Health Watch: Eat more fiber; it’s rough on disease |

Health Watch: Eat more fiber; it’s rough on disease

A bowl of spicy black bean soup with brown rice and a slice of whole bread – it’s comfort food rather than high cuisine. But the dish is rich in fiber and gets high marks for nutrition.

Fiber comes in many forms, such as beans, lentils, chickpeas, whole grains, brown rice, fruits and vegetables. And it’s good for you.

For heart disease, cancer, high blood pressure, obesity and diabetes – the five major killers in our country – fiber-rich foods have proven benefits.

The Institute of Medicine recommends that you eat 25 grams to 38 grams of fiber a day, depending on your gender and size. But you’ll get what you need without counting if you eat a balanced diet with five or more servings of whole grain breads or cereals. The dish described above, for example, provides about half the daily requirement: 15 grams for a cup of beans, 2 grams for a half cup of rice and 2 grams for a slice of whole grain bread.

The average American gets less than that amount in a day, or only 12 grams to 17 grams.

Dietary fiber comes from the indigestible walls of plants-fruits, vegetables, legumes or grains. While these cell walls are edible, they resist stomach acids and make it to the bowels intact. Once known as “roughage” or “bulk,” fiber has long been recognized for its role in maintaining bowel regularity, but only recently for its other health-giving qualities.

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A study of 40,000 male health professionals and a related large study of female nurses found that subjects with a high daily intake of fiber had a 40 percent lower risk of coronary heart disease than those with the lowest intake of fiber.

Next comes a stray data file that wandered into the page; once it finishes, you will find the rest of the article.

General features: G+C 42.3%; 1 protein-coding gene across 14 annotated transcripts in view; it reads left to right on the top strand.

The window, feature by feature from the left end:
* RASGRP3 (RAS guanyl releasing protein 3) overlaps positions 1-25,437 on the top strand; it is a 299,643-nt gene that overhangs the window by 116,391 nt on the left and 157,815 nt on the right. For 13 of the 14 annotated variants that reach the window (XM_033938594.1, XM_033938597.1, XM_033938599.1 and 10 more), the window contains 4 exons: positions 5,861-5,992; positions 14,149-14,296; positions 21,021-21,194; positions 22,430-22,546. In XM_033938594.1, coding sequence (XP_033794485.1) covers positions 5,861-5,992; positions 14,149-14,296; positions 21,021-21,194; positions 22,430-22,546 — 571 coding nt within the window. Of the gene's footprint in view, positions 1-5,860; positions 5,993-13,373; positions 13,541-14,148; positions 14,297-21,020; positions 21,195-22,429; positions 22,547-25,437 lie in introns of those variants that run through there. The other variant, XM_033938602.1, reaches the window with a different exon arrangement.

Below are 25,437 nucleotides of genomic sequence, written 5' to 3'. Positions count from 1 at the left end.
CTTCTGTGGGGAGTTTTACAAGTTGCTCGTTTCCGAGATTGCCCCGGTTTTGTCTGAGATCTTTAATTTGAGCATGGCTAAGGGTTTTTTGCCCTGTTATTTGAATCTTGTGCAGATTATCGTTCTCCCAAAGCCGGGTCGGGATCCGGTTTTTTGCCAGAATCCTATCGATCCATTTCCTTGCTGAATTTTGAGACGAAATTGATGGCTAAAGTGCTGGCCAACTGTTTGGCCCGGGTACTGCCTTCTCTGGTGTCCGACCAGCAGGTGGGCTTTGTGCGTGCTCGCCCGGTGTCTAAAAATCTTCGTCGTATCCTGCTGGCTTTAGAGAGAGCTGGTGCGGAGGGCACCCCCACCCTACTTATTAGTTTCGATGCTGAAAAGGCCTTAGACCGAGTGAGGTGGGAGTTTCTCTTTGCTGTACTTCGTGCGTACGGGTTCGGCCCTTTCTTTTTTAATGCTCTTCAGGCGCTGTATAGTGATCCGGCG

Cereal fiber was found to be particularly beneficial.

For every 10 grams of fiber you add to your daily diet, your risk of dying from a heart attack is reduced by 27 percent, according to a more recent study published in the Feb. 23, 2004, edition of Archives of Internal Medicine.

One reason for the beneficial effect is that fiber reduced the amount of cholesterol absorbed from food. High-fiber foods also have a positive effect on blood pressure. And because they’re filling and relatively low in calories, they play a role in weight control.

By slowing the absorption of food in the bowels, fiber also helps regulate blood sugar and insulin.

Nutritionists recommend getting fiber from a variety of sources, with ample quantities of the two types – soluble and insoluble fiber.

Soluble fiber slows digestion and absorption and has been shown to reduce cholesterol.

Sources of soluble fiber include flaxseed, barley, nuts and the pulp of fruit.

Insoluble fiber, found in wheat bran, apple peel and most garden vegetables, does not dissolve.

This type of fiber is referred to as roughage or bulk. Its quick passage through the bowels reduces exposure to toxic, cancer-causing substances and may lower the risk of certain cancers.

Whether it’s a bowl of oatmeal in the morning, a sandwich made with whole wheat bread or a bowl of black bean soup, fiber is there in ample quantities, giving you flavor, a satisfying texture and numerous health benefits.